The incident involving Salamsa took place in March 2014, when he was arrested in Zichron Ya’acov during an altercation with police, who tasered him in the stomach and arm and took him to the Zichron Ya’acov police station. His father found him hours later outside the station in handcuffs and anklechains.
According to Salamsa’s relatives, after the incident he fell into a downward psychological spiral, and in July 2014 he took his own life.
The family filed a complaint with the Justice Ministry in April 2014, but after Salamsa failed to heed their calls to come and give testimony to investigators, they closed the case, saying that they were unable to get his version of events.
After his suicide, the family again contacted investigators, who reopened the case.
While the ministry said it did not find evidence of criminal wrongdoing, it found a number of instances of misconduct by police, including that they did not warn Salamsa before using the taser and lied about doing so in their report.
The case of Salamsa was a highly emotional one for many in the Ethiopian- Israeli community, and at protests held last May against police brutality he was the subject of chants and his face was printed on T-shirts and signs seen throughout the crowds.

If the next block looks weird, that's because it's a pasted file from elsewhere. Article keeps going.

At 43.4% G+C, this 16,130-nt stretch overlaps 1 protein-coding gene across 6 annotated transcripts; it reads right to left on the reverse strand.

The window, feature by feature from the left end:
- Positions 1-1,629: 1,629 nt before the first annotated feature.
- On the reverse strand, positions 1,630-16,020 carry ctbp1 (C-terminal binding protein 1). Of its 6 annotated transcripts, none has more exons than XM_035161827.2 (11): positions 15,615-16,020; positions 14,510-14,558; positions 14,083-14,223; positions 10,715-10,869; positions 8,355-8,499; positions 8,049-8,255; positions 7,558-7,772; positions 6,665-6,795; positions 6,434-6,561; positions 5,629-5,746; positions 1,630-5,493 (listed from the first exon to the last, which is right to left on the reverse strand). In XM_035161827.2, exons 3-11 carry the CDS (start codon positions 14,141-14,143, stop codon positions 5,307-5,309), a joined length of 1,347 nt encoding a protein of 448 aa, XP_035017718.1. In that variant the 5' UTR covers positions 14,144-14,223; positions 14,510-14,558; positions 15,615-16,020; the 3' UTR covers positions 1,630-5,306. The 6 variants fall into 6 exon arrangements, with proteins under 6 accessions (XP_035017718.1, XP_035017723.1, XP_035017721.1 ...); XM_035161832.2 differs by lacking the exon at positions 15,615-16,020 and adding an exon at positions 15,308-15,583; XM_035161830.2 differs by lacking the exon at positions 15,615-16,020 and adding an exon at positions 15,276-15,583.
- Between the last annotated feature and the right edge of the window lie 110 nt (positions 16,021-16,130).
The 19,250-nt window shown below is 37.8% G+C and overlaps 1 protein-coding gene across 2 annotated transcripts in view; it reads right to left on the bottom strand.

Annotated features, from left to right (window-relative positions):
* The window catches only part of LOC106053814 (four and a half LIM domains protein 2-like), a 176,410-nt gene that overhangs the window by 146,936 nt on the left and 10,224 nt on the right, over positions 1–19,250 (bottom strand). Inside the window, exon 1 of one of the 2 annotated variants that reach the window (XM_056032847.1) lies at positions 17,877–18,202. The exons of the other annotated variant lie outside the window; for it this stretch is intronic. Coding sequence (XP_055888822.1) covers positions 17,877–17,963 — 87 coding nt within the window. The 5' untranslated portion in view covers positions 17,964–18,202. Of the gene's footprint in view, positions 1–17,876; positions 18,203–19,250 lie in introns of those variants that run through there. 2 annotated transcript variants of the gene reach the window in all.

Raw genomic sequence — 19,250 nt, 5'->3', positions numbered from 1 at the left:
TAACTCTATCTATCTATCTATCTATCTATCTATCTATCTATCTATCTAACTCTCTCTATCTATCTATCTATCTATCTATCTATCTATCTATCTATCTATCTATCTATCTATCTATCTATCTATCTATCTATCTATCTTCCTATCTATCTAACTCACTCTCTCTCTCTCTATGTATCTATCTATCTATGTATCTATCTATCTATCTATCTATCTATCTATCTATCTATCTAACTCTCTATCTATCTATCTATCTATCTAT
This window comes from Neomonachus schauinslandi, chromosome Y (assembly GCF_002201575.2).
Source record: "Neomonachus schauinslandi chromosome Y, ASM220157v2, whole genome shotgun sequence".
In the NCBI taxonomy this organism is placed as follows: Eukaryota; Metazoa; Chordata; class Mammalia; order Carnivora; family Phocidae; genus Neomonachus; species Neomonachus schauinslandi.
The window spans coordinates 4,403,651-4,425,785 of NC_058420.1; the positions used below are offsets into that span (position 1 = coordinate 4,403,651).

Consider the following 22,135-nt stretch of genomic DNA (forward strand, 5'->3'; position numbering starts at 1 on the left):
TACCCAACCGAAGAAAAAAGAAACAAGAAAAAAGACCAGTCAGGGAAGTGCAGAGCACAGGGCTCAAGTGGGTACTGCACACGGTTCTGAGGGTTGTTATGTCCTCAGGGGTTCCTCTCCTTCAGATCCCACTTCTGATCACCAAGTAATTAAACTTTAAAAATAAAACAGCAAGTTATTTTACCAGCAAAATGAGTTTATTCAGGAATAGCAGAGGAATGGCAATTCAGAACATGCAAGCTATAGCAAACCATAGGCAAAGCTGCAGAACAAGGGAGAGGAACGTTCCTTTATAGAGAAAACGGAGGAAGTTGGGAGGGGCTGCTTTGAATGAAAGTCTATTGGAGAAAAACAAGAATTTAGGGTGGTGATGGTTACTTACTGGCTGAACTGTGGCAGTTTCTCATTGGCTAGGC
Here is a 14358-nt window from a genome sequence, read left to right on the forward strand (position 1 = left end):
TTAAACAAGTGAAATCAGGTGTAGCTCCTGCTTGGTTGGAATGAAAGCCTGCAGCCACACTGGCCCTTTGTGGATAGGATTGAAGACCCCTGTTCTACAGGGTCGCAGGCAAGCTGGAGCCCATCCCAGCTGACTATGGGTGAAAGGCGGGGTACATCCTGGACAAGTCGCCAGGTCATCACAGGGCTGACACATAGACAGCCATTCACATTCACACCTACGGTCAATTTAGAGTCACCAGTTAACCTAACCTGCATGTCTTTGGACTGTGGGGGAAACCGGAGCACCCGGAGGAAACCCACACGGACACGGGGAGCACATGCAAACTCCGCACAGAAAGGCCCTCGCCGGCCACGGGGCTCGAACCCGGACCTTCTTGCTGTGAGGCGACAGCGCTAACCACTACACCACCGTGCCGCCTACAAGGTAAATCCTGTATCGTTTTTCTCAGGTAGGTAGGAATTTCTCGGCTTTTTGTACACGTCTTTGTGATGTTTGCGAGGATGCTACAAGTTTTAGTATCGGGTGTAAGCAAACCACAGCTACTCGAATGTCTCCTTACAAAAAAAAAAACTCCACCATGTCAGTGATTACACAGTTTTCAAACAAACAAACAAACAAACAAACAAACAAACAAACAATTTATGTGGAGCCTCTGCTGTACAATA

Taga took part in many of those protests, which peaked almost exactly one year ago. On May 3, 2015, Tel Aviv deteriorated into a level of mayhem that had not been seen at a protest in the city.
Rioters at Rabin Square threw bottles and rocks at police, who fired stun grenades and deployed water cannons, while sending officers charging into the crowd on horseback.
By the end of the night dozens had been arrested and at least 40 people were lightly wounded, more than half of them police.
Earlier this week, Taga sent a letter to Premier League officials requesting that the final weekend of action be dedicated to helping raise awareness regarding Mengistu’s captivity.
Taga wrote in his letter that the IFA should promote this cause, just as it did with Gilad Shalit. As of now, his request has gone unheeded.
Taga, who has played in the Premier League for almost his entire career and was called up to the Israel national team on August 2010 (although he never actually made an appearance), was not deterred by the IFA’s punishment. If anything, it only encouraged him to continue and fight for justice for the Israeli- Ethiopian community.
“I did what I did because the Mengistu and Salamsa’s families don’t have any influence on the Israeli public,” he explained.
“As an Israeli, I expected the entire country to cry for Mengistu’s release and an inquiry regarding Salamsa’s case. People shouldn’t be judged by the color of their skin.
“It isn’t easy being a Jew around the world, but it is even more difficult being a dark-skinned Jew, in Israel and abroad. That is sad because you would expect people who have experienced racism themselves to understand this.”